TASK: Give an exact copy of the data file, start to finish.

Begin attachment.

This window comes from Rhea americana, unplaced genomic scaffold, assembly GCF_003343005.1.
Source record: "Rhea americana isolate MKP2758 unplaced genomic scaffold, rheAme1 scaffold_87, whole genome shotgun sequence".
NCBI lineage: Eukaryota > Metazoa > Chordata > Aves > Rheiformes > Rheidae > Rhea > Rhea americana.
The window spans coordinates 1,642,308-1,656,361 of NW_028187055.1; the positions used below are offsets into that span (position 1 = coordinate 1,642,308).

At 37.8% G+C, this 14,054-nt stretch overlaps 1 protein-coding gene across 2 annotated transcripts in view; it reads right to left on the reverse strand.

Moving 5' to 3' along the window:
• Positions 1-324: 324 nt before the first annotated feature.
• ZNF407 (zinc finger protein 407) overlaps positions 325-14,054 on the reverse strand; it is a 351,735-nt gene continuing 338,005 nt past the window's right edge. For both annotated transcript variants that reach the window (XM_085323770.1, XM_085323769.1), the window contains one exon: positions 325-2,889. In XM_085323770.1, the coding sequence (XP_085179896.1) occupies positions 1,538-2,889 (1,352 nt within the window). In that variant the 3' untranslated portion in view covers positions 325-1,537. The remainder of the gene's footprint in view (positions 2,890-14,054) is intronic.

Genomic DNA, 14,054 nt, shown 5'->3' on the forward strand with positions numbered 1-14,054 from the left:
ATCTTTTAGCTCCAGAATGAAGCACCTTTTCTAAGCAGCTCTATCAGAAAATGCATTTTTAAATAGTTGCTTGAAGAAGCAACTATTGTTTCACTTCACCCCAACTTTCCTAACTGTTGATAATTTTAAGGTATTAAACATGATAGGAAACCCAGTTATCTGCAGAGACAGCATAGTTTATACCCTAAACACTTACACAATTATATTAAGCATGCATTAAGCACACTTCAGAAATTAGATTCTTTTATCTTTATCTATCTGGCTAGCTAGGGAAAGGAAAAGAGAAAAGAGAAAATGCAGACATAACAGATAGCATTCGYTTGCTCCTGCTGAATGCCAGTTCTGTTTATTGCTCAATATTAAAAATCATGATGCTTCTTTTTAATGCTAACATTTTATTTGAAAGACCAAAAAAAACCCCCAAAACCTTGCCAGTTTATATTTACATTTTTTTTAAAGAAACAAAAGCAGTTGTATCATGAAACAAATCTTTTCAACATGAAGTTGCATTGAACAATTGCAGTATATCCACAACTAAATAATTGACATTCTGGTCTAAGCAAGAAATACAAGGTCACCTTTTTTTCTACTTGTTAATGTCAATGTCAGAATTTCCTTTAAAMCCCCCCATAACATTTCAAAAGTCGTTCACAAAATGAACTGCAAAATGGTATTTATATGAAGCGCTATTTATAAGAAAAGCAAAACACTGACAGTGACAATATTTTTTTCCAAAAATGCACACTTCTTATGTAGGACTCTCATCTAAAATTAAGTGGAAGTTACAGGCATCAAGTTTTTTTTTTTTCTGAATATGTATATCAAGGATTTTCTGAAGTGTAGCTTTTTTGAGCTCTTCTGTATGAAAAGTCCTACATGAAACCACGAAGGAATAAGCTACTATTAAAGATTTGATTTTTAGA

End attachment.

This window comes from Rhea americana, unplaced genomic scaffold, assembly GCF_003343005.1.
Source record: "Rhea americana isolate MKP2758 unplaced genomic scaffold, rheAme1 scaffold_87, whole genome shotgun sequence".
NCBI lineage: Eukaryota > Metazoa > Chordata > Aves > Rheiformes > Rheidae > Rhea > Rhea americana.
The window spans coordinates 1,642,308-1,656,361 of NW_028187055.1; the positions used below are offsets into that span (position 1 = coordinate 1,642,308).

At 37.8% G+C, this 14,054-nt stretch overlaps 1 protein-coding gene across 2 annotated transcripts in view; it reads right to left on the reverse strand.

Moving 5' to 3' along the window:
• Positions 1-324: 324 nt before the first annotated feature.
• ZNF407 (zinc finger protein 407) overlaps positions 325-14,054 on the reverse strand; it is a 351,735-nt gene continuing 338,005 nt past the window's right edge. For both annotated transcript variants that reach the window (XM_085323770.1, XM_085323769.1), the window contains one exon: positions 325-2,889. In XM_085323770.1, the coding sequence (XP_085179896.1) occupies positions 1,538-2,889 (1,352 nt within the window). In that variant the 3' untranslated portion in view covers positions 325-1,537. The remainder of the gene's footprint in view (positions 2,890-14,054) is intronic.

Genomic DNA, 14,054 nt, shown 5'->3' on the forward strand with positions numbered 1-14,054 from the left:
ATCTTTTAGCTCCAGAATGAAGCACCTTTTCTAAGCAGCTCTATCAGAAAATGCATTTTTAAATAGTTGCTTGAAGAAGCAACTATTGTTTCACTTCACCCCAACTTTCCTAACTGTTGATAATTTTAAGGTATTAAACATGATAGGAAACCCAGTTATCTGCAGAGACAGCATAGTTTATACCCTAAACACTTACACAATTATATTAAGCATGCATTAAGCACACTTCAGAAATTAGATTCTTTTATCTTTATCTATCTGGCTAGCTAGGGAAAGGAAAAGAGAAAAGAGAAAATGCAGACATAACAGATAGCATTCGYTTGCTCCTGCTGAATGCCAGTTCTGTTTATTGCTCAATATTAAAAATCATGATGCTTCTTTTTAATGCTAACATTTTATTTGAAAGACCAAAAAAAACCCCCAAAACCTTGCCAGTTTATATTTACATTTTTTTTAAAGAAACAAAAGCAGTTGTATCATGAAACAAATCTTTTCAACATGAAGTTGCATTGAACAATTGCAGTATATCCACAACTAAATAATTGACATTCTGGTCTAAGCAAGAAATACAAGGTCACCTTTTTTTCTACTTGTTAATGTCAATGTCAGAATTTCCTTTAAAMCCCCCCATAACATTTCAAAAGTCGTTCACAAAATGAACTGCAAAATGGTATTTATATGAAGCGCTATTTATAAGAAAAGCAAAACACTGACAGTGACAATATTTTTTTCCAAAAATGCACACTTCTTATGTAGGACTCTCATCTAAAATTAAGTGGAAGTTACAGGCATCAAGTTTTTTTTTTTTCTGAATATGTATATCAAGGATTTTCTGAAGTGTAGCTTTTTTGAGCTCTTCTGTATGAAAAGTCCTACATGAAACCACGAAGGAATAAGCTACTATTAAAGATTTGATTTTTAGA